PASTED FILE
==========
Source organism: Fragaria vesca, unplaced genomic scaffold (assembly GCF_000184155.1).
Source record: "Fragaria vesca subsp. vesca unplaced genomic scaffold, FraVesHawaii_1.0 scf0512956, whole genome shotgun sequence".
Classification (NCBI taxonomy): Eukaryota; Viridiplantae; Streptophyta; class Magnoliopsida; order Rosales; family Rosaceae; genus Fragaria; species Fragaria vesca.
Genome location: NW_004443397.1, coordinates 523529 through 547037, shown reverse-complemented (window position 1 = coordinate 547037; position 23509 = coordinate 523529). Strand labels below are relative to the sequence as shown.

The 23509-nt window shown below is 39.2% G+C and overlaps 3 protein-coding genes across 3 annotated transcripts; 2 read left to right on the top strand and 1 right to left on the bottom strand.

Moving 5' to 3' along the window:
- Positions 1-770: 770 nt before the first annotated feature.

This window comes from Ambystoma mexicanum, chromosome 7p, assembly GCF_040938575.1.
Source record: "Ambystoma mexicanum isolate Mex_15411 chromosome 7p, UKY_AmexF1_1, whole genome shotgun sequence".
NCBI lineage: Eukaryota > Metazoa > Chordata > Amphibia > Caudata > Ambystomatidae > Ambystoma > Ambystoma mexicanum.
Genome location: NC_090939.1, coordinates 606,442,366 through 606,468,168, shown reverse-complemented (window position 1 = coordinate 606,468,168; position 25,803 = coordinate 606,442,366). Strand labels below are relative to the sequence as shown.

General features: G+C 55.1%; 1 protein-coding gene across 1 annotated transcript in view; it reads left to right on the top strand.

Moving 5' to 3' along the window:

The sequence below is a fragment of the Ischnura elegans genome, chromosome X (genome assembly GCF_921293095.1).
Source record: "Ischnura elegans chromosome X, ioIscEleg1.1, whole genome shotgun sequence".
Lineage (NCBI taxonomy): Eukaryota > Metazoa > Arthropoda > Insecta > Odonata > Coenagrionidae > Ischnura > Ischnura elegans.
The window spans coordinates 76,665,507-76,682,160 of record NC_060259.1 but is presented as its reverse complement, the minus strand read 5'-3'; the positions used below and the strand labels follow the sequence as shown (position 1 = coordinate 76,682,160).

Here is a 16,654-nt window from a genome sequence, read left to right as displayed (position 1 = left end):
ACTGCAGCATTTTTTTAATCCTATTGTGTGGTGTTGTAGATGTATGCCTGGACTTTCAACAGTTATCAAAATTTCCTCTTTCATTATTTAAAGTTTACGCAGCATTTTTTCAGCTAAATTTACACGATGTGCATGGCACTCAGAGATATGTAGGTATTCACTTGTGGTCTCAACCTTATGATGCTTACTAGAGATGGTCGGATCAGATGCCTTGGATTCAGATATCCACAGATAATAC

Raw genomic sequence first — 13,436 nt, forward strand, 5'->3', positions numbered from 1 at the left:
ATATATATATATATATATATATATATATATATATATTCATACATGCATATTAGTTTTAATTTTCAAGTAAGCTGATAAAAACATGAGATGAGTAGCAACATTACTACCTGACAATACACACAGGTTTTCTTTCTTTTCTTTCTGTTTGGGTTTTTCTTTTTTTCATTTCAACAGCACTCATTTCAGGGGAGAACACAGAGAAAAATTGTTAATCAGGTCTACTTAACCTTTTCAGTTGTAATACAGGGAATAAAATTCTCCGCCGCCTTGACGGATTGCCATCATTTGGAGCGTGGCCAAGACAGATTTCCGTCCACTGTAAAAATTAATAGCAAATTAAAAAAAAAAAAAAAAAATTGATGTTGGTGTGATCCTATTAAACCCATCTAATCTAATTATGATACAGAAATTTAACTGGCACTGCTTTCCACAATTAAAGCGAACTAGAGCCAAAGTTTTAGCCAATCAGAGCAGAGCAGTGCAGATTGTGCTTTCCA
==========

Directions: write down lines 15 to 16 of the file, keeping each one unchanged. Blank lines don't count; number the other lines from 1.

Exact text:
Source record: "Ischnura elegans chromosome X, ioIscEleg1.1, whole genome shotgun sequence".
Lineage (NCBI taxonomy): Eukaryota > Metazoa > Arthropoda > Insecta > Odonata > Coenagrionidae > Ischnura > Ischnura elegans.